Hey guys! Remember when I said that this would be a weekly Devblog? Well… that didn’t age well. But there’s a good reason why there wasn’t a entry in this devblog last week!
If any of you have been following my Twitter, you would know that I’ve decided to move away from GameMaker Studio 2 and move into Unity right about after writing Entry #1 in this Devblog.
This is for some reasons that I’ll be addressing, but the major one is that Isometric (or the kind of game that I envision) games benefit WAY more from a engine that supports 3D environments. I’m not saying that doing 3D stuff in GameMaker Studio 2 isn’t possible, but GMS2 wasn’t made with that in mind. It’s kind of like trying to fix a hole with tape, sure it’s going to work for your need, but the scalability is not there and it can easily fall apart.
Another reason is that Unity is more of a professional engine that uses of C# programming and is considered way more interesting when sending CVs to companies that requires gamedev experiences.
Last but not least is that I’ll participate in Ludum Dare 49! I’ve found myself a team and the team decided that they would work in Unity for this jam. So changing this project’s engine to Unity would already get me used to the engine for Ludum Dare and also work in the projects favour. Win/Win situation.
But, with that change, there was a lot to unpack. I needed to learn how to use the Unity engine. That took me some time, I’ve ended up doing some 3D stuff like FPS just to get used to it and also ended up following a tutorial for a prototype of a Isometrics game in Unity (see the prototype of Jonathan Parham’s tutorial below)
This was all fine and dandy, but I still had to decide the scope of my game and honestly, this tutorial, while did get me used to Isometric games in Unity, it wasn’t in the scope that I was aiming for.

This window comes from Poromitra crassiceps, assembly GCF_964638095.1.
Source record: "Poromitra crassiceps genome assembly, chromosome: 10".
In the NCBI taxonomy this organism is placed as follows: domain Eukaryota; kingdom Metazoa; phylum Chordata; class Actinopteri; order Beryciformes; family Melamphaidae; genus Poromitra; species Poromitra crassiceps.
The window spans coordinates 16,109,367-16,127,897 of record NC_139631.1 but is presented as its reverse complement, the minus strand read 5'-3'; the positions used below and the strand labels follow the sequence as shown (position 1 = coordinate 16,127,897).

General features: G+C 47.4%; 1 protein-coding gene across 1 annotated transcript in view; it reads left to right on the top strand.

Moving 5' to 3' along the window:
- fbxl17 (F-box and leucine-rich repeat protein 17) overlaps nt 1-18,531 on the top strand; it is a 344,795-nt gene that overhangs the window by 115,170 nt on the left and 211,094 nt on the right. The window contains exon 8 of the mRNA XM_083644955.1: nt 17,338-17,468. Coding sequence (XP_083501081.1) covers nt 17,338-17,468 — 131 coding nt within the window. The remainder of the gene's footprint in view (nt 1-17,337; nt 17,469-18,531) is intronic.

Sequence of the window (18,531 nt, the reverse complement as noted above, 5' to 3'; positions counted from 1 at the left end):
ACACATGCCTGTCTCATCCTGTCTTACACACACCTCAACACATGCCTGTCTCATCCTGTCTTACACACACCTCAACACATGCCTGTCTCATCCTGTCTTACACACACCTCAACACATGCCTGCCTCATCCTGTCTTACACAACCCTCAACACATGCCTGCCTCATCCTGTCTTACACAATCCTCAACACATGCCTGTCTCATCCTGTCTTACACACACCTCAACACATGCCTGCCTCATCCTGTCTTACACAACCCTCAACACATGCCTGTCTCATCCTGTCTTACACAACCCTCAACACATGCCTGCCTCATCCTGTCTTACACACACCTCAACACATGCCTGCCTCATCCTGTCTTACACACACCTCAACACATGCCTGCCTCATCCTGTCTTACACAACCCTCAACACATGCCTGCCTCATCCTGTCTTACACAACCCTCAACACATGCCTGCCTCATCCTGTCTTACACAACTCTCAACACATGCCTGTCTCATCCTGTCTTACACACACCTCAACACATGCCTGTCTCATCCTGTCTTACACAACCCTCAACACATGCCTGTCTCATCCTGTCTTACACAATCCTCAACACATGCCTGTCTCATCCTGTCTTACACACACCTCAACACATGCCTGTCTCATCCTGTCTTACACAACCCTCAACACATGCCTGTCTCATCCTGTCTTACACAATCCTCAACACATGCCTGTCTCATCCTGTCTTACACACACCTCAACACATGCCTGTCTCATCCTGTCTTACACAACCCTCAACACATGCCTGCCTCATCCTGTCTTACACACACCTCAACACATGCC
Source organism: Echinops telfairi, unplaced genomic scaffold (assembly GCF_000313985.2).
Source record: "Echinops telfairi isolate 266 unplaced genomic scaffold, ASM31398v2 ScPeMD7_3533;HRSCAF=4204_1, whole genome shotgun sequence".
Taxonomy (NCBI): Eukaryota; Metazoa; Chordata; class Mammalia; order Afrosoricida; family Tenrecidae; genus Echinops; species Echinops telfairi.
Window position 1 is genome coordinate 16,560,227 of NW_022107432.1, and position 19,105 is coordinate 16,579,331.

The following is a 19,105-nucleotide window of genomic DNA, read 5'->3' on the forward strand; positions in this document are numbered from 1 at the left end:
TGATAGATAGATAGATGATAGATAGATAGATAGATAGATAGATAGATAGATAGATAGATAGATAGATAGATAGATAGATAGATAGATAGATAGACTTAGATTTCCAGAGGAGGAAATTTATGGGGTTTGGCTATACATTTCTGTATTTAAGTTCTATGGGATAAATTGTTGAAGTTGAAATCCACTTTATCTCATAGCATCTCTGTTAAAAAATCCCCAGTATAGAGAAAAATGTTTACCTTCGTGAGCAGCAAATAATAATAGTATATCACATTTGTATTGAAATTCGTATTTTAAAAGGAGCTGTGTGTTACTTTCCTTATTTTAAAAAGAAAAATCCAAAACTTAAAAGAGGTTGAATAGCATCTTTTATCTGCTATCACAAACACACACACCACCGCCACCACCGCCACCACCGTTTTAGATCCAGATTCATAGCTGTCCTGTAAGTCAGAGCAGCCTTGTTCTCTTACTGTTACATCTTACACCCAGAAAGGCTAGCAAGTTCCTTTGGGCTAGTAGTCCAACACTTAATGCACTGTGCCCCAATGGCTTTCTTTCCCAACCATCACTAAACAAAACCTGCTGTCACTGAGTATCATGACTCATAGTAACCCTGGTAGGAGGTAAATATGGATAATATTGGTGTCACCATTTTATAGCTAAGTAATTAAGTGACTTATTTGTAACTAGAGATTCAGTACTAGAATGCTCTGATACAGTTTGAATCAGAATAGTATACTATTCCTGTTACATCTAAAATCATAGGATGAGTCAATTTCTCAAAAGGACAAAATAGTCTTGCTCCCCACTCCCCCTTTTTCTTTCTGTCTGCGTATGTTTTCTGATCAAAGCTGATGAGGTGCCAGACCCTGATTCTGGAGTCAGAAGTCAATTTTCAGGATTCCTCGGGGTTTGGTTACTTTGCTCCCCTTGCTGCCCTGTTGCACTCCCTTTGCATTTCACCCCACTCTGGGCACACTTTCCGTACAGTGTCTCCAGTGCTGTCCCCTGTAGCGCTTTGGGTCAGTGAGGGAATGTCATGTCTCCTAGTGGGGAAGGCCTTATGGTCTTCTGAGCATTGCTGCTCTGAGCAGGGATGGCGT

See, the kind of game that I envision is one of short custom sandbox matches, where you play against either an AI opponent or another human opponent. There would have a number of maps that you could choose from (just like Warcraft/Starcraft matches) and also factions that each one has their hero unit. The game would load and then, in the first stage of the match, you would place your units in your side of the map, while your opponent placed his in their side. Your hero unit is a single unit that has a Ultimate ability that would be made available after turn 6 (or before, if they get to a orb situated in the map).
Jonathan’s tutorial is a REALLY good tutorial, but as you can see, it’s made entirely into Final Fantasy Tactics Campaign style games, with Level/Experience/Stats and all kind of stuff. And I wouldn’t need all of that for my scope.
That’s why I decided to start writing my own project. With the help of quill18creates Tile & Pathfinding system youtube tutorial series, and seeing how someone else made an similar game. I’ve been able to start writing my own system, that takes into account some RTS mechanics coupled with Advance Wars systems. At this point I’m considering dropping the title “Tactics Project” entirely since this is more of a Turn-Based RTS game and using “Tactics Project” can be rather misleading, so starting next diary entry, I’ll be using Turn-based RTS name for this project.
As for how far I’ve gotten into the game:
Well, basically I’ve really started working on the game yesterday. All of this time it was just learning the principles of RTS Turn-based games and defining the scope of this project. I don’t have much to show you but I guess you can see some of these early prototype stuff going on at the moment:
As you can see, not much is going on. We have a camera system that we can move around the map, the camera centers on a unit once you click on it (represented by a unit indicator a.k.a the blue circle) and you can move the unit around once you click on a tile after selecting it. However, there are a lot of stuff missing in this:
- The unit doesn’t have at the moment a pathfinding system, it just teleports to any tile you click.
- The unit doesn’t have a animation to moving to the selected tile.
- There is no indicator nor a limit to how far this unit can move. Ideally it should have a set number of tiles it can move to from it’s position.
So, for next week, my focus will primarily be:
- Setting up an pathfinding system for the unit.
- Have a animation to it moving to the tile selected instead of just teleporting.
- Make a indicator system as how far this unit can move.
I hopefully think I can get this working but it will be a challenge. Anyway, thanks for reading this devblog entry and sometimes I’ll post some interesting tidbits in my Twitter if you wish to follow that. I’ll see you all next week with hopefully everything that I’m setting out here being accomplished 🙂